Six Sigma is split up into different levels of attainment, using different color belts, which relate to the level of expertise that you’ve reached, using a similar system to martial arts.
There are different levels of Lean Six Sigma belt depending on how experienced and trained you are. The belts are:
A very basic level of knowledge primarily for members of the organization not involved in Six Sigma. This is not normally a level for people who want to get involved, but more to see if it’s something you might be interested in.
White Belts have between one hour and one day of training, and mostly have an understanding of the main Lean Six Sigma terminology. They can get involved in discussions about projects, if not actually assist in carrying them out. Read more here.
The ‘ground level’ of knowledge to enable you assist on Six Sigma projects. This is the level that a Six Sigma organization might train all non-project staff in, so that they can assist in, or at least understand the projects.
Yellow Belts usually have around two days of training, and have an understanding of terminology, and the basis of the frameworks and tools involved in process improvement. Read more here.
A Six Sigma professional who can have an in-depth role and occasionally lead on Six Sigma projects. They will usually be part time Lean Six Sigma workers, spending on average one day a week working on projects, working under the direction of Black Belts.
Green belts usually have around one to five weeks training, and have a detailed understating of the methods, frameworks and tools involved in Lean Six Sigma. They can work with only light supervision and will be key assets on Lean Six Sigma projects. Read more here.
A knowledgeable Six Sigma professional who can lead Six Sigma projects and usually works on Six Sigma (or at least quality control) full time. They often work on Lean Six Sigma projects full time, and have resources such as green belts and yellow belts that they can call on when they need more resources. They are often (especially in smaller organizations) in charge of both Quality and the Lean Six Sigma operations.
Black Belts usually have around three to ten weeks training, and have a thorough knowledge of all aspect of Lean Six Sigma, enabling them to take a project from conception to completion with no oversight. Read more here.
Master Black Belt
An expert in Six Sigma methodologies, who can lead projects and advise Black Belts when they run into issues. These are usually Black Belts who have both many years of experience of leading projects and have had extra training to the Black Belts in the organization. Read more here.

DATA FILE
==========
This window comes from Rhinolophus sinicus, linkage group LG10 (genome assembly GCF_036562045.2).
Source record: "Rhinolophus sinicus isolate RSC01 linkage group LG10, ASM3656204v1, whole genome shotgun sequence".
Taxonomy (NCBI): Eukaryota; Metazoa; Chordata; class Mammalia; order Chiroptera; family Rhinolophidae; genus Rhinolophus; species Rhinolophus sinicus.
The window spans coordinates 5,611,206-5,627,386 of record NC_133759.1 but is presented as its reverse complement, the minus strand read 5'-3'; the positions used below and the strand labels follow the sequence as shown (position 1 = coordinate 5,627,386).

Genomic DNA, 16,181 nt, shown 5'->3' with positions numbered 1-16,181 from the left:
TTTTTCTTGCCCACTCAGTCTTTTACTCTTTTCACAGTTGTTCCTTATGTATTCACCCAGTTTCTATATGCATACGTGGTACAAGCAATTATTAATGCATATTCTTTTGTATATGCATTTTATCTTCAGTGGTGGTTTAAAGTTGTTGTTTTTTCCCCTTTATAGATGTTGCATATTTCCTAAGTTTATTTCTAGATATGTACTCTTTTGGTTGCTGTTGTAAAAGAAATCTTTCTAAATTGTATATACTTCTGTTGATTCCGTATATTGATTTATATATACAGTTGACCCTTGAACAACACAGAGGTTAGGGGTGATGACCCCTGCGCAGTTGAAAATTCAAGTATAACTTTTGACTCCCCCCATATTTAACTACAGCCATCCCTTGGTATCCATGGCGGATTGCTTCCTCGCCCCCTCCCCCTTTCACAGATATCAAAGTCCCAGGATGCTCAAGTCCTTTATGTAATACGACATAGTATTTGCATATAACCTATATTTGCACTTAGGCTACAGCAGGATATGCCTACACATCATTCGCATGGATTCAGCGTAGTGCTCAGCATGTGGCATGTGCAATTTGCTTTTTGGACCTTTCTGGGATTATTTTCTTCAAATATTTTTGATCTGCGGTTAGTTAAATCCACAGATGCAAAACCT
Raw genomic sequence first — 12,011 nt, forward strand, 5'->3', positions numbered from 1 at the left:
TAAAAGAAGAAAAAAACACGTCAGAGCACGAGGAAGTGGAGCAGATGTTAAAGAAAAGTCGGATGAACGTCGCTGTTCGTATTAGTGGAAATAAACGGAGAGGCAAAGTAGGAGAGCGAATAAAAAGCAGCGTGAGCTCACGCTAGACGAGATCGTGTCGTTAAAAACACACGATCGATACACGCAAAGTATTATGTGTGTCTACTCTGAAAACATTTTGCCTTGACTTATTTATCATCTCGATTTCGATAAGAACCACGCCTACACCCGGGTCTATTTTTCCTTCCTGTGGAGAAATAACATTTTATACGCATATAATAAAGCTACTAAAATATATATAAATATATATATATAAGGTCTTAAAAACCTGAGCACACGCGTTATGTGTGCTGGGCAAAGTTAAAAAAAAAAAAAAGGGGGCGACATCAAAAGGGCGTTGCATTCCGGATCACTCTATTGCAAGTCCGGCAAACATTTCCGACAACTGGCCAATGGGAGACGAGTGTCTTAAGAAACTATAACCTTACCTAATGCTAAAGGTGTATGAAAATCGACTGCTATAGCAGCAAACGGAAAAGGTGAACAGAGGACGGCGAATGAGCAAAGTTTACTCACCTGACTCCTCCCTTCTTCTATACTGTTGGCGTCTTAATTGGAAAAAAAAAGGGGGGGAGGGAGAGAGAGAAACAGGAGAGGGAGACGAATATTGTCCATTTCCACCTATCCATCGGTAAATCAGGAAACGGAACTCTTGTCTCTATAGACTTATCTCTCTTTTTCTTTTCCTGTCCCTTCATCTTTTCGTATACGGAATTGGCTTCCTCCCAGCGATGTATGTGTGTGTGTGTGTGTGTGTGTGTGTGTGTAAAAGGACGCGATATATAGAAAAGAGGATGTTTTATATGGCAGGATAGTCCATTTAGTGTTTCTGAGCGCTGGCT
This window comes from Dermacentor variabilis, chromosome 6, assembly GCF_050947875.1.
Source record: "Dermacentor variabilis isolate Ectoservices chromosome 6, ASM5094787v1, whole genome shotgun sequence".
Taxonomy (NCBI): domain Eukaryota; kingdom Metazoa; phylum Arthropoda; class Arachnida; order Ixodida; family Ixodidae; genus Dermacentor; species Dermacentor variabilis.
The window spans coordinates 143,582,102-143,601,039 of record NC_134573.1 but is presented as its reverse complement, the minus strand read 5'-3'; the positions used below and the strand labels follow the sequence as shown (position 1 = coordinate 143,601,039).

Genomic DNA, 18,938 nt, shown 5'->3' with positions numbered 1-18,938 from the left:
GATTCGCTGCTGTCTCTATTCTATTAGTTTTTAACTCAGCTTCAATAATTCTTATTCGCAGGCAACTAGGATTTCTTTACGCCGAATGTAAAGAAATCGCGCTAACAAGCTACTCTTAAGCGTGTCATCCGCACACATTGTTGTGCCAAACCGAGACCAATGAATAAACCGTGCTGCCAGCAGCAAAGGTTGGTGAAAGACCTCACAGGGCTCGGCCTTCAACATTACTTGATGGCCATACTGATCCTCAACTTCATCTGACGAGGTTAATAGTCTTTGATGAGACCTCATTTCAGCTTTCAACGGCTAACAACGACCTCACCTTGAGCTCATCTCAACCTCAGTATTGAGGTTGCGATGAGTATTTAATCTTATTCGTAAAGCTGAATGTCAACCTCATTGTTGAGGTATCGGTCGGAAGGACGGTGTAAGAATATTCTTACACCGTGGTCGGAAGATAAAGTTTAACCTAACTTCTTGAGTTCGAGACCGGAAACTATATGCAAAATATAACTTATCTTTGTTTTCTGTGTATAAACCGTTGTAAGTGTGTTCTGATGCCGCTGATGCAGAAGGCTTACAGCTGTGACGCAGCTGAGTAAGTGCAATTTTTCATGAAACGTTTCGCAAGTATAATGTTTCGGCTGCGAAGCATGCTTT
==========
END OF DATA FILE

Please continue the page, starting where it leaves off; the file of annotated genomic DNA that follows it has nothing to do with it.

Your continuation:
In my experience, often in small organizations you often just have Black Belts, and in large organizations you have Black Belts and Green Belts, but all levels are used (often Master Black Belts are used, but without the Master Black Belt title).
Personally, I got heavily involved in Lean Six Sigma with no belt at all, and only after several years went to White Belt to Green Belt (missing out Yellow Belt), and finally on to my Black Belt (for which I set this website up to help me, and have now passed).
As I went through the different stages I found myself having a much bigger impact on the projects (and understanding a lot more the methodologies), and it spurred me on to take the later belts. I found the Black Belt especially challenging but valuable. It transformed my knowledge from a series of helpful tools to having the skills to knowing how I would take an idea all the way through to a sustainable business improvement in a methodical, efficient way.
Which Six Sigma belt is right for me?
The belts build on each other, so you can work your way up the stages without having to choose now where you’re going to end up. Which belt you want though depends on your attitude / what you want to get out of it. The stages are:
- I’m not sure if Lean Six Sigma is right for me – White Belt
- I’ve seen other people doing Lean Six Sigma projects and find it interesting, and want to be useful if a project affects my area – Yellow Belt
- The Lean Six Sigma projects in my organization look interesting and worthwhile, and I want to learn some useful tools and get involved on a few projects – Green Belt
- I think Lean Six Sigma is great and I want to learn all the tools, help drive the company to embrace it more and lead projects – Black Belt
- I think the other Black Belts would benefit from my experience and want to help run the Lean Six Sigma organization – Master Black Belt
How do I get qualified?
If you work for a Lean Six Sigma organization, your workplace may have in-house courses where you can get certified. This obviously is going to be a great option, as you will have the same training background as your colleagues, and usually at no cost to you.
Failing that, online certification is probably the best option, and can be very reasonably priced. You can often get White Belt for free or at least very cheap, and there are often good bundles where you get Yellow, Green and Black Belt much cheaper than if you signed up for them separately.
The online certifications will usually come with associated courses which can include online videos online tests and self-study. This means you can have all the advantages of classroom training but allow to you study at your own pace.